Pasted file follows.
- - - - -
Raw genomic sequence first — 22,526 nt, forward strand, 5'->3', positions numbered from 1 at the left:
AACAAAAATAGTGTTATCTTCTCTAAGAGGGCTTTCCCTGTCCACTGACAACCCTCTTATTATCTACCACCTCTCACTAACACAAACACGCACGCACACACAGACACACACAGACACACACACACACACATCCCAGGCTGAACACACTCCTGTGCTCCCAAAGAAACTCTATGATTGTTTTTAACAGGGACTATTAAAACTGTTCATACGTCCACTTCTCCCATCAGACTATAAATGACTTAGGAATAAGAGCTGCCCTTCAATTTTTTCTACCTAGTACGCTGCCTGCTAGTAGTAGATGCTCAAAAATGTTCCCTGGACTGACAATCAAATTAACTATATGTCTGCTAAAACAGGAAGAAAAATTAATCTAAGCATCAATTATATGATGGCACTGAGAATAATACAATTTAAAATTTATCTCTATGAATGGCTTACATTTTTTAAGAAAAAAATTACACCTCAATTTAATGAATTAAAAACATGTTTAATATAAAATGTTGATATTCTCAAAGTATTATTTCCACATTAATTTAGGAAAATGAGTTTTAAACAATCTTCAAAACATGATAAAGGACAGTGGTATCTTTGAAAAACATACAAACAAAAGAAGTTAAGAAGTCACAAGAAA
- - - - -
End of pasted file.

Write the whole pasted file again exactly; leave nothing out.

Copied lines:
Raw genomic sequence first — 22,526 nt, forward strand, 5'->3', positions numbered from 1 at the left:
AACAAAAATAGTGTTATCTTCTCTAAGAGGGCTTTCCCTGTCCACTGACAACCCTCTTATTATCTACCACCTCTCACTAACACAAACACGCACGCACACACAGACACACACAGACACACACACACACACATCCCAGGCTGAACACACTCCTGTGCTCCCAAAGAAACTCTATGATTGTTTTTAACAGGGACTATTAAAACTGTTCATACGTCCACTTCTCCCATCAGACTATAAATGACTTAGGAATAAGAGCTGCCCTTCAATTTTTTCTACCTAGTACGCTGCCTGCTAGTAGTAGATGCTCAAAAATGTTCCCTGGACTGACAATCAAATTAACTATATGTCTGCTAAAACAGGAAGAAAAATTAATCTAAGCATCAATTATATGATGGCACTGAGAATAATACAATTTAAAATTTATCTCTATGAATGGCTTACATTTTTTAAGAAAAAAATTACACCTCAATTTAATGAATTAAAAACATGTTTAATATAAAATGTTGATATTCTCAAAGTATTATTTCCACATTAATTTAGGAAAATGAGTTTTAAACAATCTTCAAAACATGATAAAGGACAGTGGTATCTTTGAAAAACATACAAACAAAAGAAGTTAAGAAGTCACAAGAAA